Mumbai, Sept. 18: The decline in the value of the rupee, coupled with the increase in forward premia on the dollar, is likely to prompt companies to slam the brakes on their drive to raise foreign currency (forex) loans.
In the recent past, several firms had started mopping up cheaper funds via external commercial borrowings (ECBs), encouraged by the rupee’s appreciation against the dollar and the drop in forward premiums that brought down the cost of hedging.
In the first half of calendar year 2003, India Inc brought home over $1 billion through ECBs. While IPCL and Gujarat Ambuja did so at attractive rates, reports last month said Tata Sons, the holding company of the Tata group, and HDFC were looking at this option.
However, observers now say that with forward premia on the dollar inching up and the rupee expected to remain under pressure, those planning to go shopping for funds overseas will drop the idea for now.
“As premia on the dollar appreciates, this may not be the right time for ECBs given that the cost of raising funds go up,” an analyst from a local firm pointed out. The six-month forward premia ended at 1.24 per cent today, an increase from 1.01 per cent on Wednesday.
ECBs are available at a coupon of over 100 basis points above the London Inter-Bank Offered Rate (Libor). In addition, they have to hedge against currency risks.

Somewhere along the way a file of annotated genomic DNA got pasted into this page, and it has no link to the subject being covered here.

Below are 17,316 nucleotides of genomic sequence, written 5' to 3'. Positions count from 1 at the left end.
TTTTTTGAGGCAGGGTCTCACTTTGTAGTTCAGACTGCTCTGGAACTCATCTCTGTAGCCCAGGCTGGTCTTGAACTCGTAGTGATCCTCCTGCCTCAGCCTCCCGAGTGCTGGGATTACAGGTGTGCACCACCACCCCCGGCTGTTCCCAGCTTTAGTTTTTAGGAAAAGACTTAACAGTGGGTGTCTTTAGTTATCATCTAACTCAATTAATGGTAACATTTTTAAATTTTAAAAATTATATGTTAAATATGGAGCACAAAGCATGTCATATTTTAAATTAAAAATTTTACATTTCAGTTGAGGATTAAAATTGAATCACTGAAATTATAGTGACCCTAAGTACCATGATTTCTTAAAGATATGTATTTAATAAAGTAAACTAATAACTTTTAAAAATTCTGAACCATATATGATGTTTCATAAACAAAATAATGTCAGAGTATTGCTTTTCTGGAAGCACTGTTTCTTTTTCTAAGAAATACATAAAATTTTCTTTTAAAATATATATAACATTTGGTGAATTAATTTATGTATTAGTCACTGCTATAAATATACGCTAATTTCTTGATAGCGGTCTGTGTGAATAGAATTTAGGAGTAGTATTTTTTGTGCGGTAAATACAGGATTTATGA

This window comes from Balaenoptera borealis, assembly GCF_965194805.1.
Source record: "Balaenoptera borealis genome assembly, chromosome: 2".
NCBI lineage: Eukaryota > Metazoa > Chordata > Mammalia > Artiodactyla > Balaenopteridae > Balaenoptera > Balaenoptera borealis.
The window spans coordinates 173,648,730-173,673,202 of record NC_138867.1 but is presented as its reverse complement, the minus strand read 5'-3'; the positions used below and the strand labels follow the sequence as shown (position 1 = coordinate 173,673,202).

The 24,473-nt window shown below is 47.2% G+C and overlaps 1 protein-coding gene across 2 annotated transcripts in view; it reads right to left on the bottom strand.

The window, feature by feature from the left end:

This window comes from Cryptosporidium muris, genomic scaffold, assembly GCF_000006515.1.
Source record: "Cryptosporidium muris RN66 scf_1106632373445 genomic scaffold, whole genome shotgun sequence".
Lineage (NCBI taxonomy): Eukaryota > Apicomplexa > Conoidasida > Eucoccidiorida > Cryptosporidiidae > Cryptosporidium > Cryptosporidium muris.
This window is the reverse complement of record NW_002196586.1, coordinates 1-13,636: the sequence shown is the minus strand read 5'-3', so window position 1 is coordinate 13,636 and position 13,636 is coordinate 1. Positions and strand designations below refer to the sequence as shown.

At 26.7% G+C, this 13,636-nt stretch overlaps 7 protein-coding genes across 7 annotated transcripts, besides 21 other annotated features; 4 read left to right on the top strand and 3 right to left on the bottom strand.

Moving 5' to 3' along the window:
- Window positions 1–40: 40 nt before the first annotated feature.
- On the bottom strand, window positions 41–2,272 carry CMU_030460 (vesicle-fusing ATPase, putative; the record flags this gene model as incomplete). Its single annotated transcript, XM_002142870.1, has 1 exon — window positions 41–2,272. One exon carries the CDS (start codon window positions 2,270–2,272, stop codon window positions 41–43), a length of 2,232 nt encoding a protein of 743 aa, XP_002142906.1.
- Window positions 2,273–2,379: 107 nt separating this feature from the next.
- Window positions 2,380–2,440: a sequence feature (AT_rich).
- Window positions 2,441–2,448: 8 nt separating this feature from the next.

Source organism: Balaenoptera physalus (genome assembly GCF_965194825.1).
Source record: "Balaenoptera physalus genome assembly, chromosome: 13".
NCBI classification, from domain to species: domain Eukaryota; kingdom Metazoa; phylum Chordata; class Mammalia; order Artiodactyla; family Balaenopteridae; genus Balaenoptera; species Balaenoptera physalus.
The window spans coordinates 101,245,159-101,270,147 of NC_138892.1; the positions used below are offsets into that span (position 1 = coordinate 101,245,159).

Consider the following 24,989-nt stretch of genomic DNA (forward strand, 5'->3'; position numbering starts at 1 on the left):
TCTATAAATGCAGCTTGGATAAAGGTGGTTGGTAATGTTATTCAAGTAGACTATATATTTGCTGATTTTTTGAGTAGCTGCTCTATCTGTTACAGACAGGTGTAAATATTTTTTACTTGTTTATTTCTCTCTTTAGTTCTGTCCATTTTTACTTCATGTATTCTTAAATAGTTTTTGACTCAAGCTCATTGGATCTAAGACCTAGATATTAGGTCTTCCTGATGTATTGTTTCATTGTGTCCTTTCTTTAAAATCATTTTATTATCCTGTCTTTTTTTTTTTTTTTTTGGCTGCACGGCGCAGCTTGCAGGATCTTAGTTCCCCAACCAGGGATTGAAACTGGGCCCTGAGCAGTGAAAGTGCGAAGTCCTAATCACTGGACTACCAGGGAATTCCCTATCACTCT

Sources said one of the major reasons for the popularity of ECBs among large companies is that funds can be raised at cheaper rates far lower than those at home. For instance, a clutch of companies had managed to borrow abroad at less than 5 per cent in July, lower than 7 per cent, the going rate in the country.
Some firms still see a charm in ECBs. One of them is Jindal Steel and Power, the sponge iron major from the P Jindal group, that is looking to tie up external loans at attractive rates to finance its expansion programme.
It is typically the second-rung companies that still find foreign borrowings to be a cost-effective option. “These loans are at least 3 percentage points cheaper than money raised from domestic sources. We can get ECBs around 6 per cent, while the cost of funds at home is ruling around 9 per cent,” an executive said.